Ever since I first heard the words “The Legion’s in the house” uttered on the seminal Showbiz & A.G. record “Runaway Slave” there was a spark of curiosity about the group. Who are The Legion? Why are they here? What are they going to do? This was unintentionally intensified by the sheer number of times “Runaway Slave” stayed on repeat. The tape stayed on repeat in my Walkman. I bought a CD adapter for my car’s tape deck just so I could play that version when I upgraded. I memorized Andre the Giant’s lyrics and wrote them down to further burn them into my brain. The Legion benefited from being in the right place at the right time, and I wanted to know what ANYBODY who made a cameo appearance on the album was up to next. (I never did get more words from the “maniac street monster” D’Shawn and I’m still disappointed about that.)
Unfortunately Legion’s debut album “Theme + Echo = Krill” barely even made a blip on the radar in 1994. It was released via an imprint fronted by Dres (of Black Sheep fame) and distributed by Polygram only out of contractual obligation, long after they had clearly lost interest in anything beyond “The Choice Is Yours”. Last year’s re-release of the album probably did more to raise The Legion’s profile than any of the various appearances group member Molecules made as a soloist (he’s stayed busy over the years, props for that) but staffer Matt Jost was decidedly underwhelmed by the project, scoring it an impressively harsh 4 out of 10 across the board. For that reason if no other I had to check out their long overdue sophomore album “Three the Bronx Way” and see what they could do reforming so many years after their debut to bring their style up-to-date.
Chucky Smash, DiceMan and Molecules aren’t interested in “up-to-date” though. If anything “1980 Something” is taking us back even further than the early 90’s aesthetic of their debut, giving us an accompanying video that reminisces about President Reagan’s ill advised “war on drugs”. Honestly this makes sense. If people are going to come at you for being out of date, even when a reissue sounding dated is hardly your fault, you can either try to revamp your whole style or say “f**k you” and double down on what made you a crew in the first place. I appreciate the vibe but I think that they more accurately achieved their “we won’t change for anyone” sound on “Drop the Beat”. Molecules does just that — his instrumental could easily be a Gang Starr record from their heyday and fits the group’s attitude laced “more bars than jail ciphers” delivery well.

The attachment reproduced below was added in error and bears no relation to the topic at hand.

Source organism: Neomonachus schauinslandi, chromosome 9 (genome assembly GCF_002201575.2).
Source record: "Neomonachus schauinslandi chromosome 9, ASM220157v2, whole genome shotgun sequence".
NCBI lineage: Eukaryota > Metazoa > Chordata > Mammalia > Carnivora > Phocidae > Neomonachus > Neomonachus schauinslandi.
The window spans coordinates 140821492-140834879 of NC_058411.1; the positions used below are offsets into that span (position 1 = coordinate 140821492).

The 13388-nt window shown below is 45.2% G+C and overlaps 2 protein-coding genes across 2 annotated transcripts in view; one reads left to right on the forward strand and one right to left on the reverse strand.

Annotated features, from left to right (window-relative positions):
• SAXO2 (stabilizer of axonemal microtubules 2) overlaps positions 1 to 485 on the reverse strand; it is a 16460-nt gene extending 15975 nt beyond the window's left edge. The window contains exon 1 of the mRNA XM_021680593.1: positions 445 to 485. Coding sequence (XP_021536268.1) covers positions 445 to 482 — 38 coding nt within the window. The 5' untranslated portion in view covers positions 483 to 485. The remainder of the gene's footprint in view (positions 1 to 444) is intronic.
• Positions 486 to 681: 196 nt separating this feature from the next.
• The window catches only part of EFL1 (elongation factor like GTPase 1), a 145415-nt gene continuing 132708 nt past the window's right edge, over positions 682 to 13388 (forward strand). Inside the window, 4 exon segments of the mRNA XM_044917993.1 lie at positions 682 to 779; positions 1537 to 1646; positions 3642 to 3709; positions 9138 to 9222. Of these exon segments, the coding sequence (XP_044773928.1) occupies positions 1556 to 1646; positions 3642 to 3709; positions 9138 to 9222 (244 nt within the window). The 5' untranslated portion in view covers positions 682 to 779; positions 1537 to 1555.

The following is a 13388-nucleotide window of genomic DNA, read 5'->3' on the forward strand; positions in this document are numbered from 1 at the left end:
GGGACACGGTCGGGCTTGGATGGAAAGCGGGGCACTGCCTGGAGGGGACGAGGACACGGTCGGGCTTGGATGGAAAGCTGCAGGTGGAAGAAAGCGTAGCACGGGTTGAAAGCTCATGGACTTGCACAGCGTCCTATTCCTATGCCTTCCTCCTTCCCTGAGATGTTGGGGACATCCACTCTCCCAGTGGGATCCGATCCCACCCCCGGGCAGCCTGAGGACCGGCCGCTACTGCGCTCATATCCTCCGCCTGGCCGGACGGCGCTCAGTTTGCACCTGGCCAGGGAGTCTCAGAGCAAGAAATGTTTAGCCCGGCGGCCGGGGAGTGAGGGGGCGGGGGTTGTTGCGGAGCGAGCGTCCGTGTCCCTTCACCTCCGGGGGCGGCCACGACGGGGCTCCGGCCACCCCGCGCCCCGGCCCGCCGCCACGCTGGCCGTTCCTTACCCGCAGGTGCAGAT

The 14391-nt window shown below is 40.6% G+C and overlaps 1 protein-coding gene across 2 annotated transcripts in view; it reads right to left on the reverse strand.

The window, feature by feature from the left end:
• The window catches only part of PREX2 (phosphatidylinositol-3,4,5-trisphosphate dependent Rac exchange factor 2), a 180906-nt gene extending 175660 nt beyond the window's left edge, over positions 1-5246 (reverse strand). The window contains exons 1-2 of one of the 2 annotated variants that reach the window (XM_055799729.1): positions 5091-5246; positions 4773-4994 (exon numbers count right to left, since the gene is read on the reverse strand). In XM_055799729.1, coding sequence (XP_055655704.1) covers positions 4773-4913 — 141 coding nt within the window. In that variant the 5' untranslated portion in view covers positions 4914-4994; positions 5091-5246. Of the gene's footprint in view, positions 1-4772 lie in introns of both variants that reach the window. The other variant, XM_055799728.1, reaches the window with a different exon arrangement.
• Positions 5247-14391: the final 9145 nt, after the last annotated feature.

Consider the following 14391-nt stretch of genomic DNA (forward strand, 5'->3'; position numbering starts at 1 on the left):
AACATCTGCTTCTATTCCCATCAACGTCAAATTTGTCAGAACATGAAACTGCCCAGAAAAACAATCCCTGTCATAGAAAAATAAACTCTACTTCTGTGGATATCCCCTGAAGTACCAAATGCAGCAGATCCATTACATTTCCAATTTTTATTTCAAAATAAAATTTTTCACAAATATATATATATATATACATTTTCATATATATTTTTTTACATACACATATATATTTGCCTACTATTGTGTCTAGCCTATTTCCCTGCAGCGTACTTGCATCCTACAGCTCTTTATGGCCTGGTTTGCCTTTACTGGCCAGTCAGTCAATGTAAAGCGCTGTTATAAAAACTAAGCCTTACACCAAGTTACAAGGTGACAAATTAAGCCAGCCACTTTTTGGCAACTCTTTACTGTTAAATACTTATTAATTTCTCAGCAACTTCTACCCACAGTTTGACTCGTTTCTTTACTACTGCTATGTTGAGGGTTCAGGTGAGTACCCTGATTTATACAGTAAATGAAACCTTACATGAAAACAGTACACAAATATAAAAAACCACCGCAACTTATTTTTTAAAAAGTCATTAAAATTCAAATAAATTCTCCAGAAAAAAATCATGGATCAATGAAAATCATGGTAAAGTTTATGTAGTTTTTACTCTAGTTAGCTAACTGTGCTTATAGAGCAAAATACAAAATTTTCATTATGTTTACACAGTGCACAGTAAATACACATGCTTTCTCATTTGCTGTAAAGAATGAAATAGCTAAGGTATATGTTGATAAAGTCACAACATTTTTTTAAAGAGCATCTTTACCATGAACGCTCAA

Even though Ill Adrenaline Records dropped Benifence’s “Make It Hot” featuring Dres and The Legion as an unofficial sequel to The Legion’s old school single “Jingle Jangle”, the song wound up on this album and is a welcome addition to the mix. It’s clear that despite their record label woes the friendship between Dres and The Legion did not suffer — the chemistry of all the people on the song makes it a welcome update to what is for most readers an obscure 1990’s rap song. The samples of Notorious B.I.G. and Method Man’s “The What” only add to the pleasantly nostalgic feel.
Now this album may be tailored to me and my tastes in a way that doesn’t work for Mr. Jost or anybody else. Referencing the late Craig Mack on “Word” featuring Sadat X put me in a good mode even before the hype Brand Nubian’s nasal delivery gave me a Kool-Aid smile at the end. I’m not going to hate on somebody for sampling The Main Ingredient either, so building “Heard We Quit” off “Girl Blue” worked for me too. There may be a basic simplicity to snaps like “Bad Boys to the bone, no Sean Combs” but to me that’s not a negative — it’s a refreshing reminder of a different time. Once again the samples are on point too — this time taking a snippet of Smooth B’s sly delivery on the Gang Starr classic “DWYCK” and using it to great effect as the hook.
I’m not here to tell you “Three the Bronx Way” is a classic in the making. In fact I’m more than willing to admit that rose-colored glasses are tinting my perception of this album. At the same time there’s so much cornball silliness in rap these days that I can’t help but feel good listening to a group that said “we may be out of date, but we are PROUD OF THAT” and took it as far as they could go with it. There are many modern artists who are trying to remake the sound of the 80’s and 90’s even though they were born far beyond the point they could have grown up with it, but these brothers lived it and never left it. If it’s a time machine back to the past you’re in the mood for then “Three the Bronx Way” is your TARDIS. They’ll bring you “Joy.”